If you mix chemically equal parts of a strong acid and a weak base, the pH of the resulting solution will be acidic (pH below 7).

The mixture is chemically equal, so why does this happen?

The strong acid completely dissociates, which means it releases all of its H+ ions. The weak base only partly dissociates, so only some of the OH- ions are free to directly neutralize some of the acid's H+ ions. The rest of the OH- ions remain bound to their parent molecule.

Even though there are equal parts of H+ and OH- ions in the mixture, not all of the OH- ions are free to directly neutralize the acidic H+ ions.

If you mix chemically equal parts of a strong base and a weak acid, a similar thing happens.

The pH of the resulting soap solution will be alkaline (pH above 7) even though the mixture is chemically balanced. The strong base completely dissociates so all of its hydroxide (OH-) ions are freed.

The weak acid only partly breaks apart, so not all of its hydrogen ions (H+) are free to directly neutralize the alkaline OH- ions.

 

What chemicals are created when an acid and a base neutralize each other?

The offspring of an acid-base neutralization is a "salt" as chemists define this word. Water (H2O) is also created in an acid-base neutralization.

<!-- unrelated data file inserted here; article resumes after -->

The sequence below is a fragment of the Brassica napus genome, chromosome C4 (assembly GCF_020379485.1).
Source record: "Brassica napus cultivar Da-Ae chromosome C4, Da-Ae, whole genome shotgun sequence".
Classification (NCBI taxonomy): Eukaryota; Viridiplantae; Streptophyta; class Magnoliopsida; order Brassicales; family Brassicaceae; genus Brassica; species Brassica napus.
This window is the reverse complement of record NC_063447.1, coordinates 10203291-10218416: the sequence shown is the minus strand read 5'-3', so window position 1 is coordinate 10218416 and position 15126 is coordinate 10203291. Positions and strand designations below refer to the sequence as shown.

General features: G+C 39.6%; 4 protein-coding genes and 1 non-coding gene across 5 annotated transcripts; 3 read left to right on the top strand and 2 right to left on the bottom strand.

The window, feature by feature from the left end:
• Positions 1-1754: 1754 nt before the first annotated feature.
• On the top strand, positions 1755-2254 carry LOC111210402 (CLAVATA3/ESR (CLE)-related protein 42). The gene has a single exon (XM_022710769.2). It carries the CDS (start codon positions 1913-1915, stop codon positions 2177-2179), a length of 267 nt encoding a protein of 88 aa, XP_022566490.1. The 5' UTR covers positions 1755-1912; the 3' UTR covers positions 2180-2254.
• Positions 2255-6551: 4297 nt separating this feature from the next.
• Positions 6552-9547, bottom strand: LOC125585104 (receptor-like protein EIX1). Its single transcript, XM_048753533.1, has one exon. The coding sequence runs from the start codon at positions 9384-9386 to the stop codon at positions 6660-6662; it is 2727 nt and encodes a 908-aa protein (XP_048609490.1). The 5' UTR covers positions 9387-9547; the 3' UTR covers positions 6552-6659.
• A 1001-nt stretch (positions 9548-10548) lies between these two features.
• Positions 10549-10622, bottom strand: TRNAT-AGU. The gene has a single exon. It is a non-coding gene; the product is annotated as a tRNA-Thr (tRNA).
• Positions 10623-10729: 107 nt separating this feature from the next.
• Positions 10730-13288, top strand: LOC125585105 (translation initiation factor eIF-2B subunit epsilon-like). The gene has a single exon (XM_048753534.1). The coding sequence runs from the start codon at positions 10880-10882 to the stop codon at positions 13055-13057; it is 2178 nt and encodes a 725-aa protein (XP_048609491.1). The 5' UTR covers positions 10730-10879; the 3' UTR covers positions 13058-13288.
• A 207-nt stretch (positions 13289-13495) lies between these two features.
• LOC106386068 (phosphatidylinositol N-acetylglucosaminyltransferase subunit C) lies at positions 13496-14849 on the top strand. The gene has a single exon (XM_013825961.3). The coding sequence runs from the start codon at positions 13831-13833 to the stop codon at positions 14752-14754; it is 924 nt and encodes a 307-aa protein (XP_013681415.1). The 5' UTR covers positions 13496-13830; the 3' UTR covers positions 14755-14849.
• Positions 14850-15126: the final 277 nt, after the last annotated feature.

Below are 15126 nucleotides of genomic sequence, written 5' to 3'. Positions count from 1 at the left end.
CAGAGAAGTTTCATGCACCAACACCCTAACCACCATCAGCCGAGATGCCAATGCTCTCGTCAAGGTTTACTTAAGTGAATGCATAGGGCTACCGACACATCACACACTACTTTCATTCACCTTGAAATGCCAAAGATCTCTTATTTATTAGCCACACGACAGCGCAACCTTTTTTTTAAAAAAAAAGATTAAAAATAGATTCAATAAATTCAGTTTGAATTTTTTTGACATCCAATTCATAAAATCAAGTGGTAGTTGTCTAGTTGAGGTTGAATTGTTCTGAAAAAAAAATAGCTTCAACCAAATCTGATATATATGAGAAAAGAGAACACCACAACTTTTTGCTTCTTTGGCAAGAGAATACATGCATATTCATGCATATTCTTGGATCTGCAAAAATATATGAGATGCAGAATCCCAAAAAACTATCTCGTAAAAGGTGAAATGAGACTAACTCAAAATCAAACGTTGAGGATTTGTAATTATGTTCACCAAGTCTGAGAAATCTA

The salt that most of us know best is table salt, sodium chloride, NaCl. It is the salt created when the strong base sodium hydroxide, NaOH, and the strong acid hydrochloric acid, HCl, neutralize each other.

Soap is also a salt mixture. It is created when we react s strong alkali such as sodium hydroxide, NaOH, with weak fatty acids. Most batches of soap contain many kinds of fatty acid salts.

 

Soap -- the marriage of a strong alkali and weak acid

Handcrafted soap makers usually create soap by mixing fat with a strong alkali. The most common alkali used for soap making is sodium hydroxide (NaOH), but potassium hydroxide (KOH) and other alkalis are also sometimes used.

The fat molecule contain four main building blocks -- one glycerin and three fatty acids. The NaOH breaks the fat apart and then the NaOH combines with each fatty acid to create a soap molecule.

Since NaOH is a strong alkali and fatty acids are weak acids, soap is always alkaline, even if the total number of fatty acid molecules is perfectly balanced with the total number of alkali molecules.There are always more free OH- ions in a mixture of soap and water than there are free H+ ions.

This means the pH of a properly made soap is always alkaline, somewhere between about 9.5 to about 11 depending on the fatty acids in the soap. See also Soap pH.

 

Related articles in "Soapy Stuff"

What do acids do in soap?

Soap pH

Kitchen chemistry: Adding acids and alkaline salts to soap

 

References and Notes

(1) pKa is a specialized type of pH measurement

(2) Kevin M. Dunn. Scientific Soapmaking. Clavicula Press. 2010. pp 227-230.

(3) This pH data is available from many sources, including https://www.quora.com/What-are-some-common-household-acids-and-bases